One man who threatened to "throw two bullets in the back of their ears" was a neo-Nazi who had previously been imprisoned for making a pipe bomb. Later, he was imprisoned again for almost five years for possessing terrorist material related to firearms and expenses.

On a previous occasion, she was abused in the street by a man who told her, "I hate Jewish people."

She says the abuse was routinely rejected by Labor members in her constituency, Liverpool Wavertree, who responded to her memories by sitting stony-faced and suggesting she better support Jeremy Corbyn.

With all the serenity she feels in her experiences, the anger beneath the surface is palpable. Much of it is aimed at people in Labor whom they believed were their friends, but who did little to support them. And despite years of friendship and cooperation, party ties were confirmed as she left; Some of those closest to her are now openly supporting her Labor opponent.

She admits that towards the end of her time in Labor she feels very, very lonely. "It's not just the people who sustained the event, but also the colleagues who were willing to speak out," she says. "I think it is up to all of us in public life to shoulder this responsibility."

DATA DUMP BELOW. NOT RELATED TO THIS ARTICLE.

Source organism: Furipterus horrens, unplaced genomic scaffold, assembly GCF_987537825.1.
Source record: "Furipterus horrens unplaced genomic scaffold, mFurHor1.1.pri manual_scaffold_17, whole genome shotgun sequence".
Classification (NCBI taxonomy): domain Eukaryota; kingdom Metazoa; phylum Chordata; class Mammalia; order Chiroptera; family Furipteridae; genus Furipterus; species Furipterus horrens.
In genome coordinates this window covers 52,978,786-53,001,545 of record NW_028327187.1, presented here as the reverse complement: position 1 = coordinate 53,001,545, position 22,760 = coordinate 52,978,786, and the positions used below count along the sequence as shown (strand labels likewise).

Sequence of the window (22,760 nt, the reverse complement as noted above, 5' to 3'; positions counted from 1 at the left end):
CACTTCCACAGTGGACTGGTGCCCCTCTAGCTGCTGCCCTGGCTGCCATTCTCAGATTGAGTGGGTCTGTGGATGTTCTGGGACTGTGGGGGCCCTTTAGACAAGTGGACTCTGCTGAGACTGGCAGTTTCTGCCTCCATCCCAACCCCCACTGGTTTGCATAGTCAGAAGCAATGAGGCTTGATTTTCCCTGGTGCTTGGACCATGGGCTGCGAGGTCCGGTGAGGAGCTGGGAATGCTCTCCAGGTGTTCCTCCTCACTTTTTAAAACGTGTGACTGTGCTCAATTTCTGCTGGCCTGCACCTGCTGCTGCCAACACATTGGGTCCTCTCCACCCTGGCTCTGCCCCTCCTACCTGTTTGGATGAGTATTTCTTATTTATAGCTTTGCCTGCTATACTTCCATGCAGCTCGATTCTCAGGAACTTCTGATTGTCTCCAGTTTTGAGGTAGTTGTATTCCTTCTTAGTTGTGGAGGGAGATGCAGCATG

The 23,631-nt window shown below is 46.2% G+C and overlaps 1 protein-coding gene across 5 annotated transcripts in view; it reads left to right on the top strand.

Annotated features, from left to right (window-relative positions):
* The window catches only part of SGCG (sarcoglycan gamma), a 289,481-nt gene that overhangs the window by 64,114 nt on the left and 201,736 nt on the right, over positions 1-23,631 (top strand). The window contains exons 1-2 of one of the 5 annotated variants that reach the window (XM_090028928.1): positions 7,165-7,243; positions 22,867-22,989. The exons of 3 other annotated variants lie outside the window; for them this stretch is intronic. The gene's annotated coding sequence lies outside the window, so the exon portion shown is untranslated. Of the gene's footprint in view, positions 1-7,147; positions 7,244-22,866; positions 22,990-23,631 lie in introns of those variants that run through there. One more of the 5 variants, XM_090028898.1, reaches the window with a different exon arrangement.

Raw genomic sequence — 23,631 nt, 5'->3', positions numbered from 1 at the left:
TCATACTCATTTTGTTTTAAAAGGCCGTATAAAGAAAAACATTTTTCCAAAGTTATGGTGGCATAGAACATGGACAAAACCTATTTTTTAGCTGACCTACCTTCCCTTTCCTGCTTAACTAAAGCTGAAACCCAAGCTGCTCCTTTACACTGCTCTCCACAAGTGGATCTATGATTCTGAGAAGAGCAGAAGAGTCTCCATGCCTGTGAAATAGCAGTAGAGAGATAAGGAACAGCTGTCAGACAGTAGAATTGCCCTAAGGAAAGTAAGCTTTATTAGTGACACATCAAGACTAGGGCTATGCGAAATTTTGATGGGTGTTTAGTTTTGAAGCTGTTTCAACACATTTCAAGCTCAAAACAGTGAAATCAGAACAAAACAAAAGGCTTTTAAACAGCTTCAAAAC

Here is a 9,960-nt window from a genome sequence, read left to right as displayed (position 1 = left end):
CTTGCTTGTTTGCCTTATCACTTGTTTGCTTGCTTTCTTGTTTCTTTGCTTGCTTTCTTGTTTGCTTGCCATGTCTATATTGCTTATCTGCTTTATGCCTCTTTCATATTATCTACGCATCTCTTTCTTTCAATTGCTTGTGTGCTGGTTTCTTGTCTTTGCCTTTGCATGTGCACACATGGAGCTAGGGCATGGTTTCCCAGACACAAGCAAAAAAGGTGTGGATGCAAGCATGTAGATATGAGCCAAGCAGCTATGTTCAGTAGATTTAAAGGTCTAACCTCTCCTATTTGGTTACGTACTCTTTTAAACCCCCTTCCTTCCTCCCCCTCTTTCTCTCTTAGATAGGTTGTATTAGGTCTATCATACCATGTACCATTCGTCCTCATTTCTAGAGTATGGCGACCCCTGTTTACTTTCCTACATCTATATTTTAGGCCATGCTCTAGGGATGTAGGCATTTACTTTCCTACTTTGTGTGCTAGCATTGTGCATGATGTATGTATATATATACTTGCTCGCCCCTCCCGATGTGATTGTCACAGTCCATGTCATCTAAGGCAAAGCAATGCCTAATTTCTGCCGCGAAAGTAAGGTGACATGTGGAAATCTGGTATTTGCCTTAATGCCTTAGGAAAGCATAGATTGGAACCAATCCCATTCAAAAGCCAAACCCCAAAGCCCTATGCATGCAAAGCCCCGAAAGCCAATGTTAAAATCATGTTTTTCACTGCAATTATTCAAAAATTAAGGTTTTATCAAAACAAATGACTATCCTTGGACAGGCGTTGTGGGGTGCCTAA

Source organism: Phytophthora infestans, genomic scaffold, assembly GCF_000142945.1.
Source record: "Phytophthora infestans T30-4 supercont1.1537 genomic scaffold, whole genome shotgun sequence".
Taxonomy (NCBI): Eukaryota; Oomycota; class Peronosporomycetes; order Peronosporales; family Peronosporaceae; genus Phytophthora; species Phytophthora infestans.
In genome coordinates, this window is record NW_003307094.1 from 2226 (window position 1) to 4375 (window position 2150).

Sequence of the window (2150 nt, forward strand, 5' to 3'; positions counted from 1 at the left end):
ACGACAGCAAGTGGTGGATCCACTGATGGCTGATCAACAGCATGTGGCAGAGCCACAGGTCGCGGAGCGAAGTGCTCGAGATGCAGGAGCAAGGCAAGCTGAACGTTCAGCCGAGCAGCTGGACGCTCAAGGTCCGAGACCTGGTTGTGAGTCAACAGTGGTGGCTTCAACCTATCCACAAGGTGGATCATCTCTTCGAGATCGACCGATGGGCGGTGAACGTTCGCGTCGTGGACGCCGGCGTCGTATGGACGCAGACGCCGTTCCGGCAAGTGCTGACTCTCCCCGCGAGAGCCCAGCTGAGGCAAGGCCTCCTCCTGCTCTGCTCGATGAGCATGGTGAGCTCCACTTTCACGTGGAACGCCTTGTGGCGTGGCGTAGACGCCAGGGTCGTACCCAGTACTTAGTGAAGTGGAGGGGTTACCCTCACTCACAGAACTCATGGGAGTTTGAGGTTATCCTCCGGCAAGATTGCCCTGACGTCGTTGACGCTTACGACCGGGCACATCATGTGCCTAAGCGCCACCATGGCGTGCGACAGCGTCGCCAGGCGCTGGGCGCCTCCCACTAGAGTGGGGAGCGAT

Now it is better – mostly. Every day she gets insulted in social media, but the difference is that she no longer comes from her own side.

And here it is, in a new party and in the campaign for a new seat.

Tom Watson: Luciana Berger, who left Labor, was "the worst day of shame in Labor's 120-year history"

A cursory glance at recent results suggests that there is no reason for optimism. The headquarters of Finchley and Golders Green has been commuting between Labor and the Conservatives for years. The Liberal Democrats have never won more than 17 percent of the vote in the region. In 2017, the party received only 6.6 percent.

But there is a touch of change in the fresh autumn air. Dozens of activists gathered to greet party leader Jo Swinson to a local charity on this weekday morning. Almost 20 stay for a knocking session with Berger. This is not normal in an area where the Lib Dems traditionally had virtually no presence. The mood is positive, the reception on the doorstep positive.

And while reigning Tory MP Mike Freer is popular on the ground, there's reason to believe that a surprise is imminent. Last month, a poll showed that Liberal Democrats in the constituency exceeded all expectations. It dropped it to 41 percent, with the Tories and Labor falling to 29 percent and 25 percent, respectively.

There are two reasons for a seemingly huge shift in voters since 2017.

The first is the Brexit. Freer is a Tory whip and has consistently voted for both Brexit deals submitted to Parliament. In a seat that voted for Remain with 69 percent, the Liberal Democrats target heavily on pro-EU conservatives.

"It was his decision to take a ministerial post and do so in an area that remains so strong that it will respond," Berger says of her opponent.